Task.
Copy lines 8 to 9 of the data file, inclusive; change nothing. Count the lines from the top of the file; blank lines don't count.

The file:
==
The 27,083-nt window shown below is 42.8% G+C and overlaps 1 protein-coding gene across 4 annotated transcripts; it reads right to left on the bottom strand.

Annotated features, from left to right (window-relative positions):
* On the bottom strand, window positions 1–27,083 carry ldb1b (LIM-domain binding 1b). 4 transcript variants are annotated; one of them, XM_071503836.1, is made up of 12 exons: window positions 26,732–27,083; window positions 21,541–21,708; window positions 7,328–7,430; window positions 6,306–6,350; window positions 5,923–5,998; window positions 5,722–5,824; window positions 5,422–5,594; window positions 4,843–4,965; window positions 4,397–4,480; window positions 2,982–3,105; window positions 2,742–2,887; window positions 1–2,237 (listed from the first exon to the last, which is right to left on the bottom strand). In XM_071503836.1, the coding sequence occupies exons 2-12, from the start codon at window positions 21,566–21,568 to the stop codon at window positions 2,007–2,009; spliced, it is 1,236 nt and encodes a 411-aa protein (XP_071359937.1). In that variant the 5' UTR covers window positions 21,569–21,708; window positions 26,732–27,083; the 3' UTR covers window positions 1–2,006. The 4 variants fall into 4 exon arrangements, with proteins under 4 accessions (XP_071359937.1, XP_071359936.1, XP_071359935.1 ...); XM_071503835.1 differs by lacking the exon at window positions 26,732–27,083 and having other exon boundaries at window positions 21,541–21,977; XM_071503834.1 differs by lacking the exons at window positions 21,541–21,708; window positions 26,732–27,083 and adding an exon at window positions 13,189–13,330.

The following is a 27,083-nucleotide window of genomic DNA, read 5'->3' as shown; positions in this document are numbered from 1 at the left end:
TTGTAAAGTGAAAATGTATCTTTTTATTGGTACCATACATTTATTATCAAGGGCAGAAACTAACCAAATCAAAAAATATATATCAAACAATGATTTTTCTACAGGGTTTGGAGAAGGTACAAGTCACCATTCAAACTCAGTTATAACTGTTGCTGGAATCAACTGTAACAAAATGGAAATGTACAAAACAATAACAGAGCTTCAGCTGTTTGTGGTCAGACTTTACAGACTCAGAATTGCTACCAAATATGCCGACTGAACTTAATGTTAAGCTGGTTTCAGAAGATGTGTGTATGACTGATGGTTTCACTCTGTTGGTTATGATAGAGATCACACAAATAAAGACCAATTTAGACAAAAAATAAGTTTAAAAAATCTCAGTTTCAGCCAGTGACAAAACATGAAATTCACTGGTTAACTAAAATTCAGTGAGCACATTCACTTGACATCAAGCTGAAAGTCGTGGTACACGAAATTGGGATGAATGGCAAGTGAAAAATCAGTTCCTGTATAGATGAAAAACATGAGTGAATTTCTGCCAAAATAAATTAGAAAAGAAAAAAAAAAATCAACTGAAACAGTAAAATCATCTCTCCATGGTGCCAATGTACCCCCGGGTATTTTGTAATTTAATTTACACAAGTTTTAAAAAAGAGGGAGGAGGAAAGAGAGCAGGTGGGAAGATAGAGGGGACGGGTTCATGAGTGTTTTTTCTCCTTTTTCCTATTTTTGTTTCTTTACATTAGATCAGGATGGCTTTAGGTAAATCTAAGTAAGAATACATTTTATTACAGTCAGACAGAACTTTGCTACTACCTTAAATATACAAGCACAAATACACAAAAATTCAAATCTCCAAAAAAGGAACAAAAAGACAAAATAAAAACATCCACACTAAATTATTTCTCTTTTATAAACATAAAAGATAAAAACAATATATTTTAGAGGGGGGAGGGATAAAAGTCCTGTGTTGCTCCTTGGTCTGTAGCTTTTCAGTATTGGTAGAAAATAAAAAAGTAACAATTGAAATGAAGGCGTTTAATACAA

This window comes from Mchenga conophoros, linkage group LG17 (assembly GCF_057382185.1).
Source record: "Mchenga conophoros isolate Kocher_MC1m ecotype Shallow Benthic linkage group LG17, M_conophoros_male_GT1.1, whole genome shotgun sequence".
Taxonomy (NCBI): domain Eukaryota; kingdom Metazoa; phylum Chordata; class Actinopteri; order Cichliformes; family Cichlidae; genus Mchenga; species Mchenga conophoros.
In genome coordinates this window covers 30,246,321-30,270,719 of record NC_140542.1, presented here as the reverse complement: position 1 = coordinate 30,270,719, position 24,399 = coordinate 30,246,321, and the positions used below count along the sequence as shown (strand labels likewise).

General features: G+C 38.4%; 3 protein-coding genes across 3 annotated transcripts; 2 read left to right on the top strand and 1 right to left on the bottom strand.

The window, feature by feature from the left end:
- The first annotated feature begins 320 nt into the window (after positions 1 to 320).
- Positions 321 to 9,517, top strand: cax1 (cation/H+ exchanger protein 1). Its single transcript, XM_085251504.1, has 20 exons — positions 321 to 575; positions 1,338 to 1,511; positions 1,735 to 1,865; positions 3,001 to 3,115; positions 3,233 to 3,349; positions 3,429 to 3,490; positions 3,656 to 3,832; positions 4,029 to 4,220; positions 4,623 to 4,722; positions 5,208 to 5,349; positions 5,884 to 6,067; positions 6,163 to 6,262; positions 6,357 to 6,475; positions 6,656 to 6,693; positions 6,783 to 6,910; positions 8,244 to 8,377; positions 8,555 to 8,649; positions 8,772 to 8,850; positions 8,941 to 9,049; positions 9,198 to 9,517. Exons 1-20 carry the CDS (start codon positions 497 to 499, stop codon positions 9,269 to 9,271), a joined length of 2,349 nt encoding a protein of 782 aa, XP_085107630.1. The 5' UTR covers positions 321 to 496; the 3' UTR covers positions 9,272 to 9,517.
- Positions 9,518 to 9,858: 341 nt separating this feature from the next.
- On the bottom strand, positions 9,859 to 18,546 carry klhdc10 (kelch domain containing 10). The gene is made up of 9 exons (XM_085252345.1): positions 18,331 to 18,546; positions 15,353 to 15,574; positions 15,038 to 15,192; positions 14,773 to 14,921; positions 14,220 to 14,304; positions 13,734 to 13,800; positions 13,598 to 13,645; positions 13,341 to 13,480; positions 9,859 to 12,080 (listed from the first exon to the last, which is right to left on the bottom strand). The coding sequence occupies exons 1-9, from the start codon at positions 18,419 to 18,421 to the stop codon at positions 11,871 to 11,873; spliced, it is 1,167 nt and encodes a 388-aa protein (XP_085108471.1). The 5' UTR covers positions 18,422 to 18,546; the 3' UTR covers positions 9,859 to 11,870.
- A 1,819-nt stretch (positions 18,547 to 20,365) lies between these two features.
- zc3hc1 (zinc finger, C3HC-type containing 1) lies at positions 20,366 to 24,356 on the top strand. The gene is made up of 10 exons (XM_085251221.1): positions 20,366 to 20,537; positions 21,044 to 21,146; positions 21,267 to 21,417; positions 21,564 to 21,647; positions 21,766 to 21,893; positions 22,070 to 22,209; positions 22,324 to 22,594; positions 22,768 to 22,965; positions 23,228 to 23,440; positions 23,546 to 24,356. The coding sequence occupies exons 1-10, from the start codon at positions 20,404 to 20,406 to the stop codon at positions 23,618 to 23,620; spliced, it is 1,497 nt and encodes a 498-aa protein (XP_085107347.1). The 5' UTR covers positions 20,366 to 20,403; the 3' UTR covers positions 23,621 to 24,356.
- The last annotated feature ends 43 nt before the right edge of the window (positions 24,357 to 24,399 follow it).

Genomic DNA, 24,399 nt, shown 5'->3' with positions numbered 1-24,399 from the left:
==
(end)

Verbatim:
Taxonomy (NCBI): domain Eukaryota; kingdom Metazoa; phylum Chordata; class Actinopteri; order Cichliformes; family Cichlidae; genus Mchenga; species Mchenga conophoros.
In genome coordinates this window covers 30,246,321-30,270,719 of record NC_140542.1, presented here as the reverse complement: position 1 = coordinate 30,270,719, position 24,399 = coordinate 30,246,321, and the positions used below count along the sequence as shown (strand labels likewise).